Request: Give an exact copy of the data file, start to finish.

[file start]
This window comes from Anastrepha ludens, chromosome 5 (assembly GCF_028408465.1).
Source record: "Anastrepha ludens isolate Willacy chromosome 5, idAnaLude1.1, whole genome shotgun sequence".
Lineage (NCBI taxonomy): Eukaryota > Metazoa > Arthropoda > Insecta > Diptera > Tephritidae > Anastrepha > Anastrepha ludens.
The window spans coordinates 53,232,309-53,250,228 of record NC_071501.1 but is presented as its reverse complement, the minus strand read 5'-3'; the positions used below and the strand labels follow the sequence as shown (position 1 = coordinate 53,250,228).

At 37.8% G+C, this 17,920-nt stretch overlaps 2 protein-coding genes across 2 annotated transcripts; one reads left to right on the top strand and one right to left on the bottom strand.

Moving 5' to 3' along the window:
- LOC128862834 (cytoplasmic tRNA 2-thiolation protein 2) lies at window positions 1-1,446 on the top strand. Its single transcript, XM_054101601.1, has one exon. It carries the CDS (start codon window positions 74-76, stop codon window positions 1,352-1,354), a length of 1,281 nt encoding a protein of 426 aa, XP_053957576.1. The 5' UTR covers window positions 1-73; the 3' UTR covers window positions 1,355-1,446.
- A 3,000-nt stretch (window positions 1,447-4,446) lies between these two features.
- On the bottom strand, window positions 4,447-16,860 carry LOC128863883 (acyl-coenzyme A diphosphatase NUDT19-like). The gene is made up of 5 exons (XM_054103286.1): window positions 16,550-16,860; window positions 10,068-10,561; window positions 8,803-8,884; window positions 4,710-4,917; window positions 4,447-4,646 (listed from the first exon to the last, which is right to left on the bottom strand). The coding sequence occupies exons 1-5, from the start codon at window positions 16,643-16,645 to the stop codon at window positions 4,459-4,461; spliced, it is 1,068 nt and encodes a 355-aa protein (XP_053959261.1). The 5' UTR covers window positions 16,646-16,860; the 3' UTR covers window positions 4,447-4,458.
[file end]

This window comes from Anastrepha ludens, chromosome 5 (assembly GCF_028408465.1).
Source record: "Anastrepha ludens isolate Willacy chromosome 5, idAnaLude1.1, whole genome shotgun sequence".
Lineage (NCBI taxonomy): Eukaryota > Metazoa > Arthropoda > Insecta > Diptera > Tephritidae > Anastrepha > Anastrepha ludens.
The window spans coordinates 53,232,309-53,250,228 of record NC_071501.1 but is presented as its reverse complement, the minus strand read 5'-3'; the positions used below and the strand labels follow the sequence as shown (position 1 = coordinate 53,250,228).

At 37.8% G+C, this 17,920-nt stretch overlaps 2 protein-coding genes across 2 annotated transcripts; one reads left to right on the top strand and one right to left on the bottom strand.

Moving 5' to 3' along the window:
- LOC128862834 (cytoplasmic tRNA 2-thiolation protein 2) lies at window positions 1-1,446 on the top strand. Its single transcript, XM_054101601.1, has one exon. It carries the CDS (start codon window positions 74-76, stop codon window positions 1,352-1,354), a length of 1,281 nt encoding a protein of 426 aa, XP_053957576.1. The 5' UTR covers window positions 1-73; the 3' UTR covers window positions 1,355-1,446.
- A 3,000-nt stretch (window positions 1,447-4,446) lies between these two features.
- On the bottom strand, window positions 4,447-16,860 carry LOC128863883 (acyl-coenzyme A diphosphatase NUDT19-like). The gene is made up of 5 exons (XM_054103286.1): window positions 16,550-16,860; window positions 10,068-10,561; window positions 8,803-8,884; window positions 4,710-4,917; window positions 4,447-4,646 (listed from the first exon to the last, which is right to left on the bottom strand). The coding sequence occupies exons 1-5, from the start codon at window positions 16,643-16,645 to the stop codon at window positions 4,459-4,461; spliced, it is 1,068 nt and encodes a 355-aa protein (XP_053959261.1). The 5' UTR covers window positions 16,646-16,860; the 3' UTR covers window positions 4,447-4,458.